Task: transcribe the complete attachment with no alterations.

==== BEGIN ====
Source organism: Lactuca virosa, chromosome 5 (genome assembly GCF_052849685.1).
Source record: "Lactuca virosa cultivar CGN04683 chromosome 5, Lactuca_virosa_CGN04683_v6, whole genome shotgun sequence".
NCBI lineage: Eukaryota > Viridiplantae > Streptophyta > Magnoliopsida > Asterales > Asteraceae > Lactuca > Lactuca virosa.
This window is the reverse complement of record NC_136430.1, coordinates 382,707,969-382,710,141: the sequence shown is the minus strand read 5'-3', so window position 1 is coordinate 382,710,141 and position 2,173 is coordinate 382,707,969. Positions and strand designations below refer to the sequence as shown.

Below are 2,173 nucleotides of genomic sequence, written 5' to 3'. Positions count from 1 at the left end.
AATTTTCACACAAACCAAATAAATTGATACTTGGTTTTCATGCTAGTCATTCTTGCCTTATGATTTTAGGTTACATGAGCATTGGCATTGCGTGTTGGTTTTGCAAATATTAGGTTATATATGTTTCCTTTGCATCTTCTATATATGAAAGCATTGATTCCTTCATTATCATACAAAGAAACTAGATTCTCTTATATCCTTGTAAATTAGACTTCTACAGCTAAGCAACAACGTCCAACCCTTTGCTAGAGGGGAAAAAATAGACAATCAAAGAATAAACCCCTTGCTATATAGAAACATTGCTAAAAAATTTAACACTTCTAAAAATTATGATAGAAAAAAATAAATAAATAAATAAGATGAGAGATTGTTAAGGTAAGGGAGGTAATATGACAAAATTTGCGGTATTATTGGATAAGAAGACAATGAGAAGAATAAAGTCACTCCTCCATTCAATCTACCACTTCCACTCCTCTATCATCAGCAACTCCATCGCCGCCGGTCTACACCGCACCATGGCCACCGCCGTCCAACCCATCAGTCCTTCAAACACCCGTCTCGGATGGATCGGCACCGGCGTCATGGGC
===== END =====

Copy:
Source organism: Lactuca virosa, chromosome 5 (genome assembly GCF_052849685.1).
Source record: "Lactuca virosa cultivar CGN04683 chromosome 5, Lactuca_virosa_CGN04683_v6, whole genome shotgun sequence".
NCBI lineage: Eukaryota > Viridiplantae > Streptophyta > Magnoliopsida > Asterales > Asteraceae > Lactuca > Lactuca virosa.
This window is the reverse complement of record NC_136430.1, coordinates 382,707,969-382,710,141: the sequence shown is the minus strand read 5'-3', so window position 1 is coordinate 382,710,141 and position 2,173 is coordinate 382,707,969. Positions and strand designations below refer to the sequence as shown.

Below are 2,173 nucleotides of genomic sequence, written 5' to 3'. Positions count from 1 at the left end.
AATTTTCACACAAACCAAATAAATTGATACTTGGTTTTCATGCTAGTCATTCTTGCCTTATGATTTTAGGTTACATGAGCATTGGCATTGCGTGTTGGTTTTGCAAATATTAGGTTATATATGTTTCCTTTGCATCTTCTATATATGAAAGCATTGATTCCTTCATTATCATACAAAGAAACTAGATTCTCTTATATCCTTGTAAATTAGACTTCTACAGCTAAGCAACAACGTCCAACCCTTTGCTAGAGGGGAAAAAATAGACAATCAAAGAATAAACCCCTTGCTATATAGAAACATTGCTAAAAAATTTAACACTTCTAAAAATTATGATAGAAAAAAATAAATAAATAAATAAGATGAGAGATTGTTAAGGTAAGGGAGGTAATATGACAAAATTTGCGGTATTATTGGATAAGAAGACAATGAGAAGAATAAAGTCACTCCTCCATTCAATCTACCACTTCCACTCCTCTATCATCAGCAACTCCATCGCCGCCGGTCTACACCGCACCATGGCCACCGCCGTCCAACCCATCAGTCCTTCAAACACCCGTCTCGGATGGATCGGCACCGGCGTCATGGGC